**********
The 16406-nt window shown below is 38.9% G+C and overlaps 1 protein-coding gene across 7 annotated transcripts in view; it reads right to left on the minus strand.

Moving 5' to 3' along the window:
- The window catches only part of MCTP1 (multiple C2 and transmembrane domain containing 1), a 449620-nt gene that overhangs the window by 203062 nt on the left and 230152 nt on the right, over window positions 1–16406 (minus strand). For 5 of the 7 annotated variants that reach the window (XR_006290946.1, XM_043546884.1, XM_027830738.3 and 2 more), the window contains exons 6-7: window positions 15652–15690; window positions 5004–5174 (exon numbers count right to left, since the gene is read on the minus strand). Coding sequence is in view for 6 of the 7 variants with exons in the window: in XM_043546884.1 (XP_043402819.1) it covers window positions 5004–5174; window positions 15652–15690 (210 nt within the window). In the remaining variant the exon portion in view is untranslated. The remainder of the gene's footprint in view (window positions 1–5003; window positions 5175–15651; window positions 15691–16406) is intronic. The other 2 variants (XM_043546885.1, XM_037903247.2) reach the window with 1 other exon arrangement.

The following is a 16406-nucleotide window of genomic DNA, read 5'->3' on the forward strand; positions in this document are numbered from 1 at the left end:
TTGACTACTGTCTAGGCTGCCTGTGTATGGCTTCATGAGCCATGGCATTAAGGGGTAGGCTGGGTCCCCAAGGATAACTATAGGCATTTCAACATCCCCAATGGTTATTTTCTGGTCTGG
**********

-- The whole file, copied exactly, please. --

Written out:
The 16406-nt window shown below is 38.9% G+C and overlaps 1 protein-coding gene across 7 annotated transcripts in view; it reads right to left on the minus strand.

Moving 5' to 3' along the window:
- The window catches only part of MCTP1 (multiple C2 and transmembrane domain containing 1), a 449620-nt gene that overhangs the window by 203062 nt on the left and 230152 nt on the right, over window positions 1–16406 (minus strand). For 5 of the 7 annotated variants that reach the window (XR_006290946.1, XM_043546884.1, XM_027830738.3 and 2 more), the window contains exons 6-7: window positions 15652–15690; window positions 5004–5174 (exon numbers count right to left, since the gene is read on the minus strand). Coding sequence is in view for 6 of the 7 variants with exons in the window: in XM_043546884.1 (XP_043402819.1) it covers window positions 5004–5174; window positions 15652–15690 (210 nt within the window). In the remaining variant the exon portion in view is untranslated. The remainder of the gene's footprint in view (window positions 1–5003; window positions 5175–15651; window positions 15691–16406) is intronic. The other 2 variants (XM_043546885.1, XM_037903247.2) reach the window with 1 other exon arrangement.

The following is a 16406-nucleotide window of genomic DNA, read 5'->3' on the forward strand; positions in this document are numbered from 1 at the left end:
TTGACTACTGTCTAGGCTGCCTGTGTATGGCTTCATGAGCCATGGCATTAAGGGGTAGGCTGGGTCCCCAAGGATAACTATAGGCATTTCAACATCCCCAATGGTTATTTTCTGGTCTGG